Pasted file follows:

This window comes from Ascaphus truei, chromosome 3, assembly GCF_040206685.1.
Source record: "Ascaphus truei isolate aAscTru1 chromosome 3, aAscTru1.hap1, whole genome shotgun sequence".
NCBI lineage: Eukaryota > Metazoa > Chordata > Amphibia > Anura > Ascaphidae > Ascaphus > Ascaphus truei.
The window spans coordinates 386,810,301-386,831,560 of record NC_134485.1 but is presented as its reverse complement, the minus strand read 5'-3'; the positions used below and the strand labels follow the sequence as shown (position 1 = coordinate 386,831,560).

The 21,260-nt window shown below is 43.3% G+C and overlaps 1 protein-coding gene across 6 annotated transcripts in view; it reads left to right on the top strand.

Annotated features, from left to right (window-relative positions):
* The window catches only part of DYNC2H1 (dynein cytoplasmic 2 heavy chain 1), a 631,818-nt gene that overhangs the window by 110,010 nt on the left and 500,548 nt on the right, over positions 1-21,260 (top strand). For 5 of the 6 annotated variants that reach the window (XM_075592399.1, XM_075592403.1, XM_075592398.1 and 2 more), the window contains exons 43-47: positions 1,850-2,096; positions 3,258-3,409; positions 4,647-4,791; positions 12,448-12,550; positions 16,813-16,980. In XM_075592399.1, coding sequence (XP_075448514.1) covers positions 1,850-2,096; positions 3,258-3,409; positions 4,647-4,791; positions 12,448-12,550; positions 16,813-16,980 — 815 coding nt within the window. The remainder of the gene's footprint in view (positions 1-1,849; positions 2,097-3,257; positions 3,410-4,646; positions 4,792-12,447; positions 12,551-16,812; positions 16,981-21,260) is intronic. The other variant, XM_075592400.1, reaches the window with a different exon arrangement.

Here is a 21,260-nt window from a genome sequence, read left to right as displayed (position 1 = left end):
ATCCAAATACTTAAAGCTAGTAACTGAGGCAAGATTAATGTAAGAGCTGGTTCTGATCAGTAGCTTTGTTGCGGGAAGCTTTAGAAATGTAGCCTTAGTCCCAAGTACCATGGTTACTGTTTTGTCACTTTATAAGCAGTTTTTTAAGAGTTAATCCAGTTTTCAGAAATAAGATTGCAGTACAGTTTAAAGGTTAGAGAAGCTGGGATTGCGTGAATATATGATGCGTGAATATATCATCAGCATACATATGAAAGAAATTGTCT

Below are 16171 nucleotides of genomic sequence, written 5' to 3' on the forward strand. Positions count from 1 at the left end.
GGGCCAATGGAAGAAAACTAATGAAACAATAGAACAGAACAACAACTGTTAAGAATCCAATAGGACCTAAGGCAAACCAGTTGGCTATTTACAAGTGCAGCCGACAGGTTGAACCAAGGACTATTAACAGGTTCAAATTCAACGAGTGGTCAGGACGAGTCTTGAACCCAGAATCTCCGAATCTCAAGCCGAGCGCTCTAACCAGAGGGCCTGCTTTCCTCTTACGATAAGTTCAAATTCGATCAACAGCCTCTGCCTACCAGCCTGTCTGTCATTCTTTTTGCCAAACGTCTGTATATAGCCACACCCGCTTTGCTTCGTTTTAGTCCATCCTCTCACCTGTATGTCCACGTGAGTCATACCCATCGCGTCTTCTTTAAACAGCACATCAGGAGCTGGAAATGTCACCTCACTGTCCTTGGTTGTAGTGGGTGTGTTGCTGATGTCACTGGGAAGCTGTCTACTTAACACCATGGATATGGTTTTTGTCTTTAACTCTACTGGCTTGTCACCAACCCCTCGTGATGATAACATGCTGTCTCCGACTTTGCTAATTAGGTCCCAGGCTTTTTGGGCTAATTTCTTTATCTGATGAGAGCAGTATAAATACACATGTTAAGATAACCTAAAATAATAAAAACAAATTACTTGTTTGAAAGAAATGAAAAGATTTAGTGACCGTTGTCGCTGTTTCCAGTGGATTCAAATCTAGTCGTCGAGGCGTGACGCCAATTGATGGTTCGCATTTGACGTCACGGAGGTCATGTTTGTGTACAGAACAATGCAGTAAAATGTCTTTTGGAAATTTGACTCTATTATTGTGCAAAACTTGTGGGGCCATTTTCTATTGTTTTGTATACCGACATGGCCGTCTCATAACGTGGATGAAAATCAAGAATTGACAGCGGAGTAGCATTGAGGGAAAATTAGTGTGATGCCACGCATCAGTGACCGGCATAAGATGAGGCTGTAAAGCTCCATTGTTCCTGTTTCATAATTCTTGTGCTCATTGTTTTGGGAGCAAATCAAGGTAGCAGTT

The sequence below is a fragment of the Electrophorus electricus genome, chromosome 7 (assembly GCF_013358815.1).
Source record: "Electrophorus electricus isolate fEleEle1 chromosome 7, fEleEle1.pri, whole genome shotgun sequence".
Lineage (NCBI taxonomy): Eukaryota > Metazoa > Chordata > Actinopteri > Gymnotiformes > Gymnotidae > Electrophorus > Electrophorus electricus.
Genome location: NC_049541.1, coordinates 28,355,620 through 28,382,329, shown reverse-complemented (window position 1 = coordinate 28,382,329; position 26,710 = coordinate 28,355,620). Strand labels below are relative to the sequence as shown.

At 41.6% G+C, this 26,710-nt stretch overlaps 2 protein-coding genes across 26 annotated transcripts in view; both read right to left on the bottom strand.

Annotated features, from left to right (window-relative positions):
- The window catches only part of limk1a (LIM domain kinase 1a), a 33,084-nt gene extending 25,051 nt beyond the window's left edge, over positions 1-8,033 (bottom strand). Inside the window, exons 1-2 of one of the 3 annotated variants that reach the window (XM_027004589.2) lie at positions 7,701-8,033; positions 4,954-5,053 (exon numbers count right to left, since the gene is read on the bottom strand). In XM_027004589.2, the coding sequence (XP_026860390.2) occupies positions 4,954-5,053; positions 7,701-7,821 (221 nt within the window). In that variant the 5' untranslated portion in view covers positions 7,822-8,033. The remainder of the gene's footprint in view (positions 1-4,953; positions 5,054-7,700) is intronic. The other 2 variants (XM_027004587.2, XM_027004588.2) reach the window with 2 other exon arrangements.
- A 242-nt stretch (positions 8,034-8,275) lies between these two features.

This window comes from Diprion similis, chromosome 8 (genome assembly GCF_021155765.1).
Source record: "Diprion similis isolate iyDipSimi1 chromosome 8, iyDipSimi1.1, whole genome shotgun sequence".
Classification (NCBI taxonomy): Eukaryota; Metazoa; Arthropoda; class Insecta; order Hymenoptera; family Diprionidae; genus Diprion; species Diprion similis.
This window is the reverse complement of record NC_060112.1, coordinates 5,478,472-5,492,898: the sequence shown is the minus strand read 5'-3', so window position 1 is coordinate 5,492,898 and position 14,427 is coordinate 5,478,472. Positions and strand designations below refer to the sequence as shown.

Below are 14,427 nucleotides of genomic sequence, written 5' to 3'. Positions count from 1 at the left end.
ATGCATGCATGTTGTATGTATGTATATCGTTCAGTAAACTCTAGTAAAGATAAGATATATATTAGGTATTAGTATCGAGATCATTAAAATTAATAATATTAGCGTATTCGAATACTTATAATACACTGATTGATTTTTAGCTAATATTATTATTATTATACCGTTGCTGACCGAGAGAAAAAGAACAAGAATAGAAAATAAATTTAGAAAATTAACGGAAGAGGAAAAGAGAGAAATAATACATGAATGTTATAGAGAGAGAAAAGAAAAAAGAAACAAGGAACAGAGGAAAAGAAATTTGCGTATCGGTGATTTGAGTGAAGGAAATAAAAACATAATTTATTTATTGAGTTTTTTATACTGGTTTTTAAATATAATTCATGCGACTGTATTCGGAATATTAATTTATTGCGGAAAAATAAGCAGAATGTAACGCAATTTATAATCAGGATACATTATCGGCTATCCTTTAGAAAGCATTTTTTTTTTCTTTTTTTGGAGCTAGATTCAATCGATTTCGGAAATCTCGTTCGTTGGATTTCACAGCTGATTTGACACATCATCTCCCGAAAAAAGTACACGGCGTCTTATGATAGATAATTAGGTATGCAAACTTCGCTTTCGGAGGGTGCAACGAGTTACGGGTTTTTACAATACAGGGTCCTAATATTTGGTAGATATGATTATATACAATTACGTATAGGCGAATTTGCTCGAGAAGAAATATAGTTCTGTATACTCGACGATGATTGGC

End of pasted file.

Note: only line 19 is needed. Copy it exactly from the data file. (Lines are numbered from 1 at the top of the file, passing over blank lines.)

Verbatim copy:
- A 242-nt stretch (positions 8,034-8,275) lies between these two features.